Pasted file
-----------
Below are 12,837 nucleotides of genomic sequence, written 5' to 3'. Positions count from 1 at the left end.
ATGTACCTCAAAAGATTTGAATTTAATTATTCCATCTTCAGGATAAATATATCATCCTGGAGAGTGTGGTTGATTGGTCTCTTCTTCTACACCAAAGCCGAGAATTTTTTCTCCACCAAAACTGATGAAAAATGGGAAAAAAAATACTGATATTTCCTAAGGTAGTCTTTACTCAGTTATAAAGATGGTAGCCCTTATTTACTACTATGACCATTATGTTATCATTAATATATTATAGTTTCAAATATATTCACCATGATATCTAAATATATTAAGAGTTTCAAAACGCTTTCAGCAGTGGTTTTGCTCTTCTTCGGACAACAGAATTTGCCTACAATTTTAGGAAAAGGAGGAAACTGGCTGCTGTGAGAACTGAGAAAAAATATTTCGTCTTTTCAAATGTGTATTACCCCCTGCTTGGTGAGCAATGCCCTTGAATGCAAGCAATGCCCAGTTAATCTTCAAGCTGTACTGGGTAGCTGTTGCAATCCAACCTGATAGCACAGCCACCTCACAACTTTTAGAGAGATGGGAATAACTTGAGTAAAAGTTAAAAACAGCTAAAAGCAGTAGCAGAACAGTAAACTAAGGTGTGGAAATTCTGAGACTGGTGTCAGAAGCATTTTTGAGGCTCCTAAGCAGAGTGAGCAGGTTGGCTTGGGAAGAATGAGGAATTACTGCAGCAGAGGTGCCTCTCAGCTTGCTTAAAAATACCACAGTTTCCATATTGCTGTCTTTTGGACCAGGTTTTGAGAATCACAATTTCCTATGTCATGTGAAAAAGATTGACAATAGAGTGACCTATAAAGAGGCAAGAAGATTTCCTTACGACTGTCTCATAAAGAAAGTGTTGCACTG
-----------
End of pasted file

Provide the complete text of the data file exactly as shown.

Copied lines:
Below are 12,837 nucleotides of genomic sequence, written 5' to 3'. Positions count from 1 at the left end.
ATGTACCTCAAAAGATTTGAATTTAATTATTCCATCTTCAGGATAAATATATCATCCTGGAGAGTGTGGTTGATTGGTCTCTTCTTCTACACCAAAGCCGAGAATTTTTTCTCCACCAAAACTGATGAAAAATGGGAAAAAAAATACTGATATTTCCTAAGGTAGTCTTTACTCAGTTATAAAGATGGTAGCCCTTATTTACTACTATGACCATTATGTTATCATTAATATATTATAGTTTCAAATATATTCACCATGATATCTAAATATATTAAGAGTTTCAAAACGCTTTCAGCAGTGGTTTTGCTCTTCTTCGGACAACAGAATTTGCCTACAATTTTAGGAAAAGGAGGAAACTGGCTGCTGTGAGAACTGAGAAAAAATATTTCGTCTTTTCAAATGTGTATTACCCCCTGCTTGGTGAGCAATGCCCTTGAATGCAAGCAATGCCCAGTTAATCTTCAAGCTGTACTGGGTAGCTGTTGCAATCCAACCTGATAGCACAGCCACCTCACAACTTTTAGAGAGATGGGAATAACTTGAGTAAAAGTTAAAAACAGCTAAAAGCAGTAGCAGAACAGTAAACTAAGGTGTGGAAATTCTGAGACTGGTGTCAGAAGCATTTTTGAGGCTCCTAAGCAGAGTGAGCAGGTTGGCTTGGGAAGAATGAGGAATTACTGCAGCAGAGGTGCCTCTCAGCTTGCTTAAAAATACCACAGTTTCCATATTGCTGTCTTTTGGACCAGGTTTTGAGAATCACAATTTCCTATGTCATGTGAAAAAGATTGACAATAGAGTGACCTATAAAGAGGCAAGAAGATTTCCTTACGACTGTCTCATAAAGAAAGTGTTGCACTG